Kilkenny, Nowlan Park, national final. The lion's den, the Cats' lair. A challenge to be embraced, rather than feared, according to Tipperary defender Conor O'Mahony.
By Thursday evening, we should know where the Newport man will line out at Nowlan Park in Sunday's Allianz League Division 1 final, nominally at least.
He was named at centre half-back for the semi-final victory over Dublin, but occupied the full-back position. It was an experiment that went well as boss Eamon O'Shea is now sure, if he wasn't previously, that O'Mahony can also do a job on the edge of the square.
Not that O'Mahony is a stranger to the position. After all, he played there for two years at U-21 level.
With Paul Curran expected to return to the No 3 shirt, it's anticipated that O'Mahony will revert to the half-back line.
He'll face a battle for a spot, though, as Pádraic Maher anchored the central position last time out, flanked by Brendan Maher and Donagh Maher.
The host of options available to O'Shea, and the sheer significance of the game, means that he'll think more about this starting line-up than any other so far this year.
And O'Mahony insists: "It's a challenge – that's what you want.
"Everyone is driving on for a place and that's what you need, whether lads are there for the last two or three years, four or five years, or young lads in their first couple of months.
"If I had a choice I'd play full- forward but I don't think the management team would be too mad on that!" O'Mahony laughs. "I play there for the club – either full or centre-forward."
O'Mahony won successive Munster minor medals at midfield and centre-forward in 2001 and 2002 but he's made his name as a defender since making his senior championship debut against Limerick in 2005.
"It's a challenge – every day you go out you'll have a challenge and that was a different challenge for me (against Dublin)," he says.
"They mentioned it on the Thursday night, at training, that there could be a chance I'd be going in there, at full-back."
O'Mahony, who will be 29 in August, did just fine. And he knew that he had to, as O'Shea begins to bed down a team to face Limerick at the Gaelic Grounds in June.
O'Mahony knows that while possession of a shirt might be nine-tenths of the law, in such a fiercely competitive environment even one slip could prove fatal.
"It's probably the last really, really competitive game before June 9 and it's up to lads to lay down a marker. There is huge competition there in the backs and forwards so you have to take it," he says.
The Nowlan Park cauldron will test Tipperary's players in all facets – physically and mentally.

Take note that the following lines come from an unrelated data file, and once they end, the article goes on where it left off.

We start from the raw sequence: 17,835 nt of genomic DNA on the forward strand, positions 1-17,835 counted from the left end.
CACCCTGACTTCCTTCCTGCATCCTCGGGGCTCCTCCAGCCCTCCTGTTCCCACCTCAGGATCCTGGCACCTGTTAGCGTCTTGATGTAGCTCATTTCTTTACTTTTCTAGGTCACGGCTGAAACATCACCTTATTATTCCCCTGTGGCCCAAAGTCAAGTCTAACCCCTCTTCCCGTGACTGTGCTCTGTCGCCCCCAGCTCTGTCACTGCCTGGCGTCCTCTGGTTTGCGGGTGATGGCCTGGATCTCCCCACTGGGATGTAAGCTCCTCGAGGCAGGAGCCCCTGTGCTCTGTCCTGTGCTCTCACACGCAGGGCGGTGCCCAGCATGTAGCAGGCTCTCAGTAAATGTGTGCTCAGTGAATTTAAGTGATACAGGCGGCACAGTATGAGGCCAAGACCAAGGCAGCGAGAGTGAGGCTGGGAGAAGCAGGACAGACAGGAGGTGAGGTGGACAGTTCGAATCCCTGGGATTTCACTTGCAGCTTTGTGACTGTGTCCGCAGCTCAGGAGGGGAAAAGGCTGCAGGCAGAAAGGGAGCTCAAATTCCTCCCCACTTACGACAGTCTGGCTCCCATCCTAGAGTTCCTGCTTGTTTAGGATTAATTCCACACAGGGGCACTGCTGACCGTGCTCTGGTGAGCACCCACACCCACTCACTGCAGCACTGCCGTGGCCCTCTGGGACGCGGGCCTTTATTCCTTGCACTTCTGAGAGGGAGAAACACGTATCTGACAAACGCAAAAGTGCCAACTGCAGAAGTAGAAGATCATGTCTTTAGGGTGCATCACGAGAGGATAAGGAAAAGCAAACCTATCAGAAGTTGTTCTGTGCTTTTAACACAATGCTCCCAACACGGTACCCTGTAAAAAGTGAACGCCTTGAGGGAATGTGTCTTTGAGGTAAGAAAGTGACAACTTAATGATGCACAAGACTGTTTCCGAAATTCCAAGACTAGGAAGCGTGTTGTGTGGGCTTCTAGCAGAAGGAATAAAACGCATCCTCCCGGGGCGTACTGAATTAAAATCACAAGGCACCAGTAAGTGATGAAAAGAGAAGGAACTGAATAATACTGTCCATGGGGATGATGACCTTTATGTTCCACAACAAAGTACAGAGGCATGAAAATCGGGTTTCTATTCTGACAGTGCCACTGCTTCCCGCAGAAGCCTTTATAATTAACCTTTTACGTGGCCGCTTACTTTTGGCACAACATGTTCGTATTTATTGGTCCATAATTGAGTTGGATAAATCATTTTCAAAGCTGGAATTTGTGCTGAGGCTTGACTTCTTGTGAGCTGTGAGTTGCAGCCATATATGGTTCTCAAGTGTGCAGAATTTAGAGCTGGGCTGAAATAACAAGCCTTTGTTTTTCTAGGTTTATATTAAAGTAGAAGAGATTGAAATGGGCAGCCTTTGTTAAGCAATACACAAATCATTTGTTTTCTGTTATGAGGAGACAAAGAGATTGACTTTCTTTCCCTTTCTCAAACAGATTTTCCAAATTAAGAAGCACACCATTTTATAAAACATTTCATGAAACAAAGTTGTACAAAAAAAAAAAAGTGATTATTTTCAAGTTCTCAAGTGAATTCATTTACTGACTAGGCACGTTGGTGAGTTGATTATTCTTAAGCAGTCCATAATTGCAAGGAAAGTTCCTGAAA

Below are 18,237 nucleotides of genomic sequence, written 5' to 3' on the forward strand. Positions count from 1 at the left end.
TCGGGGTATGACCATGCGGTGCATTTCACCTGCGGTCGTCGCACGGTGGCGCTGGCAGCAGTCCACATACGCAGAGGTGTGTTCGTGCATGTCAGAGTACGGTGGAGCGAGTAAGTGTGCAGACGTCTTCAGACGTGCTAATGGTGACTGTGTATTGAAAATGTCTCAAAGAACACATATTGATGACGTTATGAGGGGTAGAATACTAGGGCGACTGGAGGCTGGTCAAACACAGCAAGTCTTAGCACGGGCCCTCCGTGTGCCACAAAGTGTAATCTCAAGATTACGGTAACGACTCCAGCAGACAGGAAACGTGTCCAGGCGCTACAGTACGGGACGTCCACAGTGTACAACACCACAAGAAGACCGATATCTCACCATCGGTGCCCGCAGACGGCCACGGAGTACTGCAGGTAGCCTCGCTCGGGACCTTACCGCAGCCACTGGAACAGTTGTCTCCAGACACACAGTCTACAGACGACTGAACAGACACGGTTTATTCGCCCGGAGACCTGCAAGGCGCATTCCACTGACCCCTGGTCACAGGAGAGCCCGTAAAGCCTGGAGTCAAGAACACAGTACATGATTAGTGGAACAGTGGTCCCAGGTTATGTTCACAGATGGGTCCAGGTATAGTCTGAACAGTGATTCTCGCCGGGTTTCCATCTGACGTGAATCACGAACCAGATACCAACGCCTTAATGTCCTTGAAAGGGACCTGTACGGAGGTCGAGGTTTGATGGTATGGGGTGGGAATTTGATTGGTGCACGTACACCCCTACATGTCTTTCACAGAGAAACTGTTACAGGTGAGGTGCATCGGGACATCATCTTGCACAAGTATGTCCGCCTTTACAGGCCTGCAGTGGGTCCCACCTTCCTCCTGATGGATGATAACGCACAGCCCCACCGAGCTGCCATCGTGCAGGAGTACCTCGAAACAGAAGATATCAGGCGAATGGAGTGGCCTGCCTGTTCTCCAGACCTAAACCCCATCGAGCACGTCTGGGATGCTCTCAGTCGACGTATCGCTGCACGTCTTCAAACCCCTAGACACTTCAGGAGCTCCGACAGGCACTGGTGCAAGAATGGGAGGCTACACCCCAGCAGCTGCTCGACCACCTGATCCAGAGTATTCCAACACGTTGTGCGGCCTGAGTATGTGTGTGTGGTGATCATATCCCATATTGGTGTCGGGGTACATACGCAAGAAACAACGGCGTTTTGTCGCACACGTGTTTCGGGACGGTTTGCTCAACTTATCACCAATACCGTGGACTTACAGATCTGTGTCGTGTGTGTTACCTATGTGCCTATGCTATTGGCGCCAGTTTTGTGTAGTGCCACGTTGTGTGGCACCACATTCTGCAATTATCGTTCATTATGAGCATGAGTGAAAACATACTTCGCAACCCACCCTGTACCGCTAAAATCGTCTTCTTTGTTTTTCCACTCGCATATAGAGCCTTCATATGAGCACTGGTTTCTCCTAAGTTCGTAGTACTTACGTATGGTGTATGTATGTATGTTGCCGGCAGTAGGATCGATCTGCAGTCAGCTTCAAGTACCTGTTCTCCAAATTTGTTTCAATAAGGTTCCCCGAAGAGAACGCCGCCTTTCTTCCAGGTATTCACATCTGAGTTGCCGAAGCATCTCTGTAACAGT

But O'Mahony believes that Tipp are good enough to withstand the inevitable barrage that will come their way from the league and All-Ireland kingpins.
Losing to Tipperary on home soil, with huge significance attached to the game, is something that Kilkenny will not countenance.
O'Mahony adds: "Kilkenny are always going to be there at the business end of the year but it's a great challenge for our team, our squad and management.
"It's ideal preparation for five weeks down the line after that, June 9 against Limerick. That's going to be a huge cauldron as well."
A test, too, of Tipp's intensity levels in the white heat of battle. Tighter confines than Semple Stadium or Croke Park will see space at a premium.
First touch, the ability to break tackles, quickness of thought and the ability to give and take the big hits are some of the key attributes required.
O'Mahony insists: "The thing is, the intensity has to get higher. The intensity, from our point of view, wasn't good enough last year.
"Our intensity has to be up this year – hopefully we're going the right way."
When the teams last met in a game of huge consequence, Kilkenny won by 18 points.
O'Mahony doesn't need reminding, but the introduction of O'Shea as manager and the influx of some new players has brought a "new lease of life."
O'Mahony reflects: "Myself and a few lads have been on the road a while now – we have contested Munster finals, All-Irelands over the last few years.
"You need to change things, to keep lads fresh. You can't be doing the same old tricks with the same dogs.
"You need to try new things but it's great that even the few younger lads coming in – the likes of Jason Forde, (John) 'Bubbles' O'Dwyer, John Meagher, they freshen things up and they've brought a new lease of life to the panel as well."